This paper describes a multi-phase, multi-institution project with the objectives of exploring how undergraduate engineering student researchers develop their researcher identities and build their engineering knowledge, and proposing effective practices that can be integrated into engineering courses and curricula. The first two project phases focused on quantitative and qualitative data collection to answer our overall research objectives, culminating with the development of a grounded-theory conceptual model, the Dynamic Researcher Identity and Epistemology Model (DRIEM). Elements of the DRIEM include research practices and social interactions (which in combination make up and are embedded in a research experience); knowledge of what research is, who researchers are and what a researcher does (which comprise students’ epistemic metacognitive knowledge); and elicited emotions such as excitement or boredom (which can mediate the connection between a student’s epistemic metacognitive knowledge and researcher identity). The DRIEM also represents how an individual’s researcher identity exists with, and is affected by, their multiple other identities and/or future self. The collaborative, iterative process of developing this model lead to identifying four propositions: 1) Researcher identity affects and is affected by reflection on research actions; 2) Researcher identity is fluid and can dissolve or solidify; 3) Researcher identity and interest in research are influenced by social contexts; and 4) Students’ researcher identity and perceptions of research are influenced by their initial dispositions and beliefs about researchers. We further refined the DRIEM and our textual description of it, and demonstrated its validity, by testing it with individual cases from our data.
The third and final phase of our project involved developing a workshop aimed at introducing engineering educators to the DRIEM and identifying ways to incorporate our research insights and findings into engineering courses and curricula. Since a course setting, similar to a research setting, requires students to participate in activities related to the testing, building, justifying, and disseminating of knowledge, we theorized that researcher identity and epistemic thinking can develop and shift in course environments as well as in UREs. We refer to this project phase as research-with-practice, wherein engineering educators were asked to identify ways to translate this model into their courses, and in turn provide insights into ways we can more effectively communicate and represent our research findings. Outcomes of these workshops include not only ideas for modifying teaching practices in ways that would promote students’ epistemic practices, but also ideas for refining our textual and visual descriptions of the DRIEM. Thus the workshops afforded opportunities for researchers and practitioners to co-construct idea ways to apply research findings, producing ideas that neither the researchers nor practitioners could have developed independently.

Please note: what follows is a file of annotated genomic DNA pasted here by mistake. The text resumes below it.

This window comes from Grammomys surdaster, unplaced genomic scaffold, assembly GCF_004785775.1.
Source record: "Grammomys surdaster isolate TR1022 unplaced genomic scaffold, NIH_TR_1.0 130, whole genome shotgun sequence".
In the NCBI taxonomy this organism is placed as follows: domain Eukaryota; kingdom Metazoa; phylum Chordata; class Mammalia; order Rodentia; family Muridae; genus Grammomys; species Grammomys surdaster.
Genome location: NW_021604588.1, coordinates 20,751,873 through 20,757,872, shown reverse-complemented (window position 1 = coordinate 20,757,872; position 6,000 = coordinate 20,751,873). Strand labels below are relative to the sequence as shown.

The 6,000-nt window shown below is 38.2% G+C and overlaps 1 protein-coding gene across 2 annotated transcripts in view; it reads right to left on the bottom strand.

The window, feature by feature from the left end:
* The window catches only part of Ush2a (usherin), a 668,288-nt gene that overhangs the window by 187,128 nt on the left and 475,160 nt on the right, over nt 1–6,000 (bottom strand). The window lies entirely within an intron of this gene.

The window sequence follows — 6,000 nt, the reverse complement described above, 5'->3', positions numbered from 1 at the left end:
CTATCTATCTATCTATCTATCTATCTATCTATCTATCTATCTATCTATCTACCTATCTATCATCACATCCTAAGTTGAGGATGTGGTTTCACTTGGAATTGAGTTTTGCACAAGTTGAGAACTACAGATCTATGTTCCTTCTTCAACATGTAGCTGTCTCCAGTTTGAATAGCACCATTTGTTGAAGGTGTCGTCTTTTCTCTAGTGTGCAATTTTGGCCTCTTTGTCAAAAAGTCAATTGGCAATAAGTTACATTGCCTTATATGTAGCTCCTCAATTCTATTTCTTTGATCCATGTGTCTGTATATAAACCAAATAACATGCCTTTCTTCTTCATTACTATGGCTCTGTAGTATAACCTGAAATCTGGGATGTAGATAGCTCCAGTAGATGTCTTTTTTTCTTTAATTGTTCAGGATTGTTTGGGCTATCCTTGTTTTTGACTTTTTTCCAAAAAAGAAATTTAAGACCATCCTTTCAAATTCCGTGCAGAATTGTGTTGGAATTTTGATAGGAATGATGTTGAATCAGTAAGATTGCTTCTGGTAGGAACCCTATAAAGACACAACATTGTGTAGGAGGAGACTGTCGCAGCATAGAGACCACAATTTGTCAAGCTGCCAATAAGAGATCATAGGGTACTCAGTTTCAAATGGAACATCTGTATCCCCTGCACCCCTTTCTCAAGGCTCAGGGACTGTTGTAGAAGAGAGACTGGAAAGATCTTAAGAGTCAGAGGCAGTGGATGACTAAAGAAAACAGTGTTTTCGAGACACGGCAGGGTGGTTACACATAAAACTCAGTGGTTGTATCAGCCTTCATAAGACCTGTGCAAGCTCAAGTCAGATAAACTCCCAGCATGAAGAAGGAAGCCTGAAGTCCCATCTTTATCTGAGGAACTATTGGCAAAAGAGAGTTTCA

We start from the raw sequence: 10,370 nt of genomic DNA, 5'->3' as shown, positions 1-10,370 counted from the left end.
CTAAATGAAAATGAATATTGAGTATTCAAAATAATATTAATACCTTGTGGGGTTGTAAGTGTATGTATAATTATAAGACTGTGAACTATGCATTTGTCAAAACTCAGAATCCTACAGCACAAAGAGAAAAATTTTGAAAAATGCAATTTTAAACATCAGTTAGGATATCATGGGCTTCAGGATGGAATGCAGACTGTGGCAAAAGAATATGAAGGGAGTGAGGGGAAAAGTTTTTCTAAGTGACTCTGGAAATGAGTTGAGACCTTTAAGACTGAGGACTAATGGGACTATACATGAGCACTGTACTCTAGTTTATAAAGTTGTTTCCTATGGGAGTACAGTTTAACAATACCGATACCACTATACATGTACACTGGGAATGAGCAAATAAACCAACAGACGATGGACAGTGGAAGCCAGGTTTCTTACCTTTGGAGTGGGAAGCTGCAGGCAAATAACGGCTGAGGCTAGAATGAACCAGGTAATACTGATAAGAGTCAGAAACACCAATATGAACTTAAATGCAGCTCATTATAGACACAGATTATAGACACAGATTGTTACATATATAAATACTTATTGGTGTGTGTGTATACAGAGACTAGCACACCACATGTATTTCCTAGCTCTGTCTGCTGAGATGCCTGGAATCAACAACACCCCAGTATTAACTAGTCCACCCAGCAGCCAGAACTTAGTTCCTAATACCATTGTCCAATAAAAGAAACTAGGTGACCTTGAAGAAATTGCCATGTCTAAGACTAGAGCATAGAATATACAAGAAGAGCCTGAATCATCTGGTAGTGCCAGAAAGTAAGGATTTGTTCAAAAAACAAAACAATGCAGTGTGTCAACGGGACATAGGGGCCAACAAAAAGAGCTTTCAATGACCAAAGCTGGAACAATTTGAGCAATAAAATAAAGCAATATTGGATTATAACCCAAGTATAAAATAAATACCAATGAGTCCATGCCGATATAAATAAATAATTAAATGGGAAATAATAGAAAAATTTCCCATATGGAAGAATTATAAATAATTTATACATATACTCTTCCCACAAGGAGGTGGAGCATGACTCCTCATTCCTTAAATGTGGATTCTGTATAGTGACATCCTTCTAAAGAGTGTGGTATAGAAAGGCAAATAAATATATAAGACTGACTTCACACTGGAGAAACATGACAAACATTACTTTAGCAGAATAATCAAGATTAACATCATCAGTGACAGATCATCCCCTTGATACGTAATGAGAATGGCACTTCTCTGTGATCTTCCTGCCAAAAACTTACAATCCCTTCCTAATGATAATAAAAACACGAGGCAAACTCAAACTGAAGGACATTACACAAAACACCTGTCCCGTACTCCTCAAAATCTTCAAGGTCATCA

Our project poster will document our research processes and findings, including the development of our grounded theory model and ways that translating our research to practice allowed us to refine the way our model is visualized and explained.
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